Today, browser fingerprinting is commonly used by online advertisers as a next-gen user tracking mechanism. Advertisers run different types of fingerprinting operations, create one or more “fingerprints” for each user, and then use them to track the user as he/she accesses other sites on the internet.
Because of the privacy-intrusive way that online advertisers are currently using browser fingerprinting, several browser makers like Firefox, Chrome, Opera, Brave, and the Tor Browser, have deployed features to detect and block these types of malicious code.
10% of the Top 100,000 Alexa sites use fingerprinting scripts
In an academic paper published earlier this month, a team of academics from the University of Iowa, Mozilla, and the University of California, Davis, has analyzed how popular browser fingerprinting scripts are used today by website operators.
Using a machine learning toolkit they developed themselves and named FP-Inspector, the research team scanned and analyzed the top 100,000 most popular websites on the internet, according to the Alexa web traffic ranking.
“We find that browser fingerprinting is now present on more than 10% of the top-100K websites and over a quarter of the top-10K websites,” the research team said.
However, the research team also points out that despite the large number of websites that are currently using browser fingerprinting, not all scripts are used for tracking. Some fingerprinting scripts are also used for fraud detection since automated bots tend to have the same or similar fingerprints, and fingerprinting scripts are a reliable method of detecting automated behavior.
Academics discover new fingerprinting techniques
“Our key insight is that browser fingerprinting scripts typically do not use a technique (e.g., canvas fingerprinting) in isolation but rather combine several techniques together,” researchers said.
Researchers said they identified clusters with recurring fingerprinting techniques but also clusters that contained new techniques, which were previously unreported as potential fingerprinting avenues, suggesting that companies are actively investing in discovering new ways to track users based on their browser’s footprint.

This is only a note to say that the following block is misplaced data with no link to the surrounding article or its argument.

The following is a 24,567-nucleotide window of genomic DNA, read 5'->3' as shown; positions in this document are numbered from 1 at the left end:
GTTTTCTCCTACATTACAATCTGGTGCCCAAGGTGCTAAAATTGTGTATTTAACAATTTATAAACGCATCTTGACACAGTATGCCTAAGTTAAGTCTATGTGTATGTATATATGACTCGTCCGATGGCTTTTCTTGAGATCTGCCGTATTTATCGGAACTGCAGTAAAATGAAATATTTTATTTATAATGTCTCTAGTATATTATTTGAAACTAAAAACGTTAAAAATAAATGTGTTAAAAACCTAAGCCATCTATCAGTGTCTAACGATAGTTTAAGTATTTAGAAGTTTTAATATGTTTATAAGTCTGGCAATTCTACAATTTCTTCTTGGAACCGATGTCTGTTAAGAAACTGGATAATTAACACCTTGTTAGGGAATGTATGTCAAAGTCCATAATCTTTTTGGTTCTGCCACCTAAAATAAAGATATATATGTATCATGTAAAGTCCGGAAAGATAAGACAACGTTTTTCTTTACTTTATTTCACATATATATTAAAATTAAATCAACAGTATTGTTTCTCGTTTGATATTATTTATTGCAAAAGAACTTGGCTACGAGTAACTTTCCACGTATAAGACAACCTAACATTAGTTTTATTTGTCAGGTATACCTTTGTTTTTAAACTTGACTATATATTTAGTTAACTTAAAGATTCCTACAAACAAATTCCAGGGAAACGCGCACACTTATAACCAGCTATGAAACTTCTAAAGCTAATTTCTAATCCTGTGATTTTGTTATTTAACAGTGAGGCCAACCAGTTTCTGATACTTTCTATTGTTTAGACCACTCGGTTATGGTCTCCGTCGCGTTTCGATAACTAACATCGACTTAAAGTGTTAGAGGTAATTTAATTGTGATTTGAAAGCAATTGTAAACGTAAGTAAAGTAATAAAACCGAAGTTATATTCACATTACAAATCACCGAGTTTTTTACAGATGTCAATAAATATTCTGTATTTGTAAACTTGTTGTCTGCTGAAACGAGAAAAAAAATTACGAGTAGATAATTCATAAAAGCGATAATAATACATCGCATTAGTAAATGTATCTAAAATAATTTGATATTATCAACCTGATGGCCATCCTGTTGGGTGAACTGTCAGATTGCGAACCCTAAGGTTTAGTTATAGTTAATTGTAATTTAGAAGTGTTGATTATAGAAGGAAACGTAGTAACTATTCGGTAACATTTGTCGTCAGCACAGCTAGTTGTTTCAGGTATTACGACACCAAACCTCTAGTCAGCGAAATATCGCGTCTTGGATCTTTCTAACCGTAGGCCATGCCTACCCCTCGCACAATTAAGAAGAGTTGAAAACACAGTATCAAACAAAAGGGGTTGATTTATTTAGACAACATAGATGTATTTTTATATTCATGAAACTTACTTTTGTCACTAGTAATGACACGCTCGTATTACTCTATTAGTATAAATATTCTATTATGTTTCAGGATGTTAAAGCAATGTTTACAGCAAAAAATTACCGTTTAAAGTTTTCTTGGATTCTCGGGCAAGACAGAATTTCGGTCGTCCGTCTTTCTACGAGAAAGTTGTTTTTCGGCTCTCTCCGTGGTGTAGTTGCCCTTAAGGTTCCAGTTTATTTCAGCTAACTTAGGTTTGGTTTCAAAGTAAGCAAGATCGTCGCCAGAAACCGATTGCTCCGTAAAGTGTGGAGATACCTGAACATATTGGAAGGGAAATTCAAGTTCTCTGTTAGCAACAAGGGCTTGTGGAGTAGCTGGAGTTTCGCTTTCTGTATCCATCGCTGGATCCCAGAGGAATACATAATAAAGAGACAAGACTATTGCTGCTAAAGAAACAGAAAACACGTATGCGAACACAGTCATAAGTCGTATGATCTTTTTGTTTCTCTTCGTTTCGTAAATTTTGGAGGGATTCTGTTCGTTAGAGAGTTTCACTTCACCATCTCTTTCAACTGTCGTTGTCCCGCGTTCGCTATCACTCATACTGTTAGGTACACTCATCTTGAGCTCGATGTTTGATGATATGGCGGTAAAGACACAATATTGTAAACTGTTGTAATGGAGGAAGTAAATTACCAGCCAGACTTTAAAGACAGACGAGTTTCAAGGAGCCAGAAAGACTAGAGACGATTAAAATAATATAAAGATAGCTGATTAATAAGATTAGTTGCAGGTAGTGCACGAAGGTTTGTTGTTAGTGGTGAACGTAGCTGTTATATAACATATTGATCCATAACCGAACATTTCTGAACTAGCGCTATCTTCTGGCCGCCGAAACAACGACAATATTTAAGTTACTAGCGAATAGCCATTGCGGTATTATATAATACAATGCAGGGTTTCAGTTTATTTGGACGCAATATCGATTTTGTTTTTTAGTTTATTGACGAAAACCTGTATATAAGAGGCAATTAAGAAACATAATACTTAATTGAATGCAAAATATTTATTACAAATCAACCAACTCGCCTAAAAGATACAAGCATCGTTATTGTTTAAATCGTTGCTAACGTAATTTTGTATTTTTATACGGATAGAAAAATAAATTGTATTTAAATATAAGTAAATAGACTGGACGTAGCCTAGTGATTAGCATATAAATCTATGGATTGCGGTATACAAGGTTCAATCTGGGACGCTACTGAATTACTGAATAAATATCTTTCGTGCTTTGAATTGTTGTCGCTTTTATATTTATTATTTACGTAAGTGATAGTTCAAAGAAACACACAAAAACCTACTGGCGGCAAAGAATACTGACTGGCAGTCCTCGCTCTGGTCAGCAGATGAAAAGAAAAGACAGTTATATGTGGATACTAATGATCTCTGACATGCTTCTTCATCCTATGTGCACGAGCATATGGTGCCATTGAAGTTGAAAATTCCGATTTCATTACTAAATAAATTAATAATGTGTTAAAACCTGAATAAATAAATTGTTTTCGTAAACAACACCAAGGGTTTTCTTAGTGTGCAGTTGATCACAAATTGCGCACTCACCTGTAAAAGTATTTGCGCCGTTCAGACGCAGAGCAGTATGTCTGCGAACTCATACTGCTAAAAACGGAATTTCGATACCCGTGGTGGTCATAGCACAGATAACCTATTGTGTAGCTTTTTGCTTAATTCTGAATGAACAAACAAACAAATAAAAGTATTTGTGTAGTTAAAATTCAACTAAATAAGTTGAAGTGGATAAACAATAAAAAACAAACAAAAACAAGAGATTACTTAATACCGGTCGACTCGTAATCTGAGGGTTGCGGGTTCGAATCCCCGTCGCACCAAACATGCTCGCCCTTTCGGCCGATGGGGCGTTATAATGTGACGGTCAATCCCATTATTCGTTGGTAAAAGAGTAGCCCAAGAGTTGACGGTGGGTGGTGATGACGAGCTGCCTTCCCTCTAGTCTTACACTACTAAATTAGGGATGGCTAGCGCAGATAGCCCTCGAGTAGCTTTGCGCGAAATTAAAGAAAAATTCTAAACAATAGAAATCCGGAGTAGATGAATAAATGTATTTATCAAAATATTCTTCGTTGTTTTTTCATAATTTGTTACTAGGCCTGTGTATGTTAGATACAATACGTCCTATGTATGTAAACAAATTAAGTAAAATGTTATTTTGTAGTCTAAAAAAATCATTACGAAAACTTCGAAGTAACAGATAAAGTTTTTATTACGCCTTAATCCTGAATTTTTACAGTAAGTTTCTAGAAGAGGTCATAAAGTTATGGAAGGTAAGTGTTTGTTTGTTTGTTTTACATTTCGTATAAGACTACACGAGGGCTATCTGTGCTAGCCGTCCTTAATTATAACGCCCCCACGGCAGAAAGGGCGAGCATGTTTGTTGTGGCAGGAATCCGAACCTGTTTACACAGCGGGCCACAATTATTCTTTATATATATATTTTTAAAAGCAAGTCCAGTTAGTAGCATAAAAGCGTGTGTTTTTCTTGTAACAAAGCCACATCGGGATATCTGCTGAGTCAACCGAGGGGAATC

Below is a summary of some of the new fingerprinting techniques researchers discovered:
- Permissions fingerprinting– Researchers said some websites probed the browser Permissions API to determine whether a permission was granted or denied by the user. Academics said they found specific cases were fingerprinting scripts had probed if the user had granted a website Notification, Geolocation, and Camera access, and were using this information to track the user.
- Peripheral fingerprinting – Researchers said they also found scripts probing if websites had received access to connect to gamepads and virtual reality devices, and were using this info to track users. In other cases, some websites were fingerprinting users via their keyboard layout, typically exposed via the browser’s getLayoutMap function.
- Timing fingerprinting – Researchers said they also found that some fingerprinting scripts measured the time that took for certain functions to execute. For example, some websites used the Performance API to track when events like domainLookupStart, domainLookupEnd, domInteractive, and msFirstPaint were taking place during a predefined operation.
- Animation fingerprinting – This category is one of the most common fingerprinting methods today, but researchers said they found new ways that websites were abusing the AudioContext API.
- Sensors fingerprinting – Just like web animation-related functions, sensors have been heavily abused in fingerprinting scripts, but the research team said they found websites that probed for the little-known userproximity sensor.
Additional details about the team’s research can be found in a paper named “Fingerprinting the Fingerprinters: Learning to Detect Browser Fingerprinting Behaviors,” set to be presented at the IEEE Symposium on Security and Privacy, next year, in May 2021.
The research team also said it reported the list of domains that hosted fingerprinting scripts discovered via FP-Inspector to Easylsit/EasyPrivacy and Disconnect, two projects that manage so-called “blocklists,” which are list of domains that can be loaded inside ad blockers.
Users who consider this research paper concerning can block fingerprinting scripts by enabling anti-fingerprinting protections in their respective browser settings or by installing an ad blocker extension.